The Epicenter of Organic Farming Is India, Not Berkeley
Chemical-free agriculture isn't limited to America's carefully tended rooftop gardens. In fact, it's the world’s developing nations that are leading the way in organics.
Photo via Flickr user cimmyt
When you think of organic farming, your mind's eye might lead you to the carefully tended rooftop gardens of US metropolitan areas, or to Italy, where rich volcanic soils burst with pristine San Marzano tomatoes. But it's actually the world's developing nations that are leading the way in chemical-free agriculture—and as a whole, the practice continues to pick up speed worldwide.
New data from the International Federation of Organic Agricultural Movements (IFOAM) shows that of the world's two million organic farmers, nearly 80 percent of them are based in developing countries. According to the group's 2013 annual report, which utilizes data from 2012, India currently boasts about 600,000 certified organic producers; Uganda nearly 200,000; and Mexico nearly 170,000, with Tanzania and Uganda not far behind.
IFOAM president Andre Leu told The Christian Science Monitor that, in many cases, farmers in these nations are relying on age-old practices, such as crop rotation, that just happen to be organic. The fact that it's now possible to certify these practices, and that there's an ever-increasing consumer demand for the foods they produce, only further incentivizes the farming practices that small communities have relied on for hundreds of years.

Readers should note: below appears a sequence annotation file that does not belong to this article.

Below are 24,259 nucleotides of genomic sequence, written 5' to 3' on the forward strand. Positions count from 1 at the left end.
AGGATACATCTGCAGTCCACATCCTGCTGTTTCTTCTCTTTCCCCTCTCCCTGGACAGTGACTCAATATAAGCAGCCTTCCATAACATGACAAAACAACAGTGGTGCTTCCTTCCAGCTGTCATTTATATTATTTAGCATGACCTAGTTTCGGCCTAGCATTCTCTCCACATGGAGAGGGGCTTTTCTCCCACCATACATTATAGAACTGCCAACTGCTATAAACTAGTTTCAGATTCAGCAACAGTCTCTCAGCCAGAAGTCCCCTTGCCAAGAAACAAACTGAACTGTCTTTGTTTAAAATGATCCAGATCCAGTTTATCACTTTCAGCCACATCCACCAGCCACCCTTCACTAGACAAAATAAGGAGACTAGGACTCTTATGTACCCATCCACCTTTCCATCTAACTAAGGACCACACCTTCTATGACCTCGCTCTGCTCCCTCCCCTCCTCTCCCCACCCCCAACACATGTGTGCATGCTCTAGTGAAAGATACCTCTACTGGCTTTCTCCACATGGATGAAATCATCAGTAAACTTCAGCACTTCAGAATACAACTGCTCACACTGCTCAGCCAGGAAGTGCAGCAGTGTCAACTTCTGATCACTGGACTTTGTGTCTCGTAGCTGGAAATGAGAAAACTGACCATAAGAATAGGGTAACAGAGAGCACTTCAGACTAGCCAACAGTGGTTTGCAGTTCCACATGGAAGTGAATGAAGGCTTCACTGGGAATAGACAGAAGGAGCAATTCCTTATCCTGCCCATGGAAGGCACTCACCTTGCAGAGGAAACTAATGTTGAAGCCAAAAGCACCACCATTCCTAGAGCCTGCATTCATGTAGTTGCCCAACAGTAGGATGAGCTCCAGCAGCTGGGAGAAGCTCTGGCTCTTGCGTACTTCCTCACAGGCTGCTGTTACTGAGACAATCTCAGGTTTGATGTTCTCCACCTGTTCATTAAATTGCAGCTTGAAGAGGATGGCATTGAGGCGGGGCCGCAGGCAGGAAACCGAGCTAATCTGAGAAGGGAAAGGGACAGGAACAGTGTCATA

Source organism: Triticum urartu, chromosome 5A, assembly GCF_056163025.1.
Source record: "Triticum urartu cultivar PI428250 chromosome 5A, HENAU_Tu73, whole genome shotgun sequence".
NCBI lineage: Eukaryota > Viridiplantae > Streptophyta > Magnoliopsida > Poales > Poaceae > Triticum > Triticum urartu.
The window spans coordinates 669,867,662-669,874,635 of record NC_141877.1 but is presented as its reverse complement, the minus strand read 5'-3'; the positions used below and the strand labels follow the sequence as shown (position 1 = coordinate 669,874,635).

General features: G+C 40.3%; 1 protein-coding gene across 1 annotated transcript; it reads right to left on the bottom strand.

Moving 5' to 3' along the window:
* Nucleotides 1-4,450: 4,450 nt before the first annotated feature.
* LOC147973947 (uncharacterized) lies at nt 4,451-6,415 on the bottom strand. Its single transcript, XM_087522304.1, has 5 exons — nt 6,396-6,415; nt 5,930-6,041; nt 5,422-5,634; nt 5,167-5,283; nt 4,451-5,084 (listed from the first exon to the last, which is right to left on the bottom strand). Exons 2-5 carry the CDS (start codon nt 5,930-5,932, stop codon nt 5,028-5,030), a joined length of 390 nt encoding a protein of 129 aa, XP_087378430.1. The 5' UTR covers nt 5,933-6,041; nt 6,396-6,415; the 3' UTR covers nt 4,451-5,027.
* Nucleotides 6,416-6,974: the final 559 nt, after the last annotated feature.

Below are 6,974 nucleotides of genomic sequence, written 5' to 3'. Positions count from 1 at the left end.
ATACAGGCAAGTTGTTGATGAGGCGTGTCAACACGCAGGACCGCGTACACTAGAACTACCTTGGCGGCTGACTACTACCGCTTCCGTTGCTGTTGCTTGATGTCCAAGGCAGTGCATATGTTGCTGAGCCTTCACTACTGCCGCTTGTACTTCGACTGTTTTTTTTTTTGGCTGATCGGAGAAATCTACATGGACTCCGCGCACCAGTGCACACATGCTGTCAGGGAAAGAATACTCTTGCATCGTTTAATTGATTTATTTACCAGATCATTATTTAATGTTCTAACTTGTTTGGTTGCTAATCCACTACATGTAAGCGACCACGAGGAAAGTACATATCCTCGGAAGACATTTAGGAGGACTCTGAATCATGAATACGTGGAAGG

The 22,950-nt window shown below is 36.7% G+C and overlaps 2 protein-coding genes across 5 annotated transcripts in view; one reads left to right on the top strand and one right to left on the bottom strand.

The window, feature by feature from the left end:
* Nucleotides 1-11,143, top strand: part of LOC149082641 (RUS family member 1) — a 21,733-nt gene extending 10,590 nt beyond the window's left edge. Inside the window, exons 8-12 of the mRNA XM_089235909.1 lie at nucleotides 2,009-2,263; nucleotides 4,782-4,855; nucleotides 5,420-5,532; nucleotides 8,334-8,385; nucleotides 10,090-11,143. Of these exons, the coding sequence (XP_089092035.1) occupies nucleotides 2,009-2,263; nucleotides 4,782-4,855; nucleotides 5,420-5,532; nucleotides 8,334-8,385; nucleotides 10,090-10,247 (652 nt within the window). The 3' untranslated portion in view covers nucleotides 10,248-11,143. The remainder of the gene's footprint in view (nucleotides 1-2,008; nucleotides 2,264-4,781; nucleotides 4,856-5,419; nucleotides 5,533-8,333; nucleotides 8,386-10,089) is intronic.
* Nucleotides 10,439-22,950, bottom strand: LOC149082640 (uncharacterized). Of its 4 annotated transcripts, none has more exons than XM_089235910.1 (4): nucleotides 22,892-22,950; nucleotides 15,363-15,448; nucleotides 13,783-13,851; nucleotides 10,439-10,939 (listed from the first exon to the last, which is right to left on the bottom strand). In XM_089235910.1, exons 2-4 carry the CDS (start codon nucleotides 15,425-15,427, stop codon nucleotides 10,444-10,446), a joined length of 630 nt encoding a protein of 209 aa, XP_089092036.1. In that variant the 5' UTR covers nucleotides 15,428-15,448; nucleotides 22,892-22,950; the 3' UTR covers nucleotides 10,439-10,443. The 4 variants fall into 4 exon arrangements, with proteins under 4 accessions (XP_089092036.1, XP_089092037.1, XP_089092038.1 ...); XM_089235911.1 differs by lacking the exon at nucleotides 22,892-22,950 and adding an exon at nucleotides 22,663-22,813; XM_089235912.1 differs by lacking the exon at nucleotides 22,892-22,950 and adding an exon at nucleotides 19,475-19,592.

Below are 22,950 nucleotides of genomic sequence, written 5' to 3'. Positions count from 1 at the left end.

"[There are] probably 500 million small family farms worldwide; most of those are traditional farmers who farm primarily through organic principles," Leu said.
IFOAM's report also demonstrated the rapid growth of organic farming. As of 2012, 164 countries devote land to organic agriculture, and worldwide the industry is worth $64 billion. That's compared to 86 organic-farming countries producing $15 billion of food in 2000. Each year, Leu told the CSM, an additional 200,000 farmers get organic-certified.
In spite of these impressive figures, the amount of agricultural land devoted to growing organic produce is still paltry when compared to conventional agriculture's spread: organics' 94 million acres is a drop in bucket, accounting for less than 1 percent of total agricultural land. Australia, Argentina, and the US lead in largest acreages of organic land.
In order to keep up with shoppers' ever-more-insatiable needs for organic produce, more land will inevitably need to converted to organic. In the US and Europe in 2012, purchases of organics rose by 10 percent from 2011. In fact, demand for organic goods is outstripping supply, a fact most recently evidenced by the news that US supermarkets are contending with a nationwide shortage of organic milk.
In a changing world climate, it's not always going to be easy to implement organic farming practices in all geographic areas: in drought-stricken California, for example, groundwater levels are so low that any chemical runoff, such as from nitrogen fertilizer, makes such water unfit for organic agriculture.
Anna Lappé, author of Diet for a Hot Planet, told the CSM that currently, less than 1 percent of agricultural research funding is devoted to chemical-free farming methods. In an increasingly organics-hungry world, that figure will have to change—and fast.